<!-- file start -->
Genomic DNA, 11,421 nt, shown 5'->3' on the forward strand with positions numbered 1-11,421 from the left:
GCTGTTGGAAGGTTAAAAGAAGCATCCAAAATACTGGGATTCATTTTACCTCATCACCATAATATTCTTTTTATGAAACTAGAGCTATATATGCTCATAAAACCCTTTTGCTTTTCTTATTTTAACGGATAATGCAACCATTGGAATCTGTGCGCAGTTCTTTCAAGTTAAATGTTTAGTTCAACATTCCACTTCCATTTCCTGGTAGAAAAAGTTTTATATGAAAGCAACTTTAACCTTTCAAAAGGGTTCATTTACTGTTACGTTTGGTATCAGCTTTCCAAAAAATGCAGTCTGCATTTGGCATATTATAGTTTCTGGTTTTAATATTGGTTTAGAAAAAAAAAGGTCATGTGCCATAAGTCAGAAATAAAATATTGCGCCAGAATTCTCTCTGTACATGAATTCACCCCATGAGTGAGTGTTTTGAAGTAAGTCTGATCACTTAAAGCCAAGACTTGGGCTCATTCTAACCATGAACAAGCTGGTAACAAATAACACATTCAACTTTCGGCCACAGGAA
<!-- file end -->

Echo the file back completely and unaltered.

Genomic DNA, 11,421 nt, shown 5'->3' on the forward strand with positions numbered 1-11,421 from the left:
GCTGTTGGAAGGTTAAAAGAAGCATCCAAAATACTGGGATTCATTTTACCTCATCACCATAATATTCTTTTTATGAAACTAGAGCTATATATGCTCATAAAACCCTTTTGCTTTTCTTATTTTAACGGATAATGCAACCATTGGAATCTGTGCGCAGTTCTTTCAAGTTAAATGTTTAGTTCAACATTCCACTTCCATTTCCTGGTAGAAAAAGTTTTATATGAAAGCAACTTTAACCTTTCAAAAGGGTTCATTTACTGTTACGTTTGGTATCAGCTTTCCAAAAAATGCAGTCTGCATTTGGCATATTATAGTTTCTGGTTTTAATATTGGTTTAGAAAAAAAAAGGTCATGTGCCATAAGTCAGAAATAAAATATTGCGCCAGAATTCTCTCTGTACATGAATTCACCCCATGAGTGAGTGTTTTGAAGTAAGTCTGATCACTTAAAGCCAAGACTTGGGCTCATTCTAACCATGAACAAGCTGGTAACAAATAACACATTCAACTTTCGGCCACAGGAA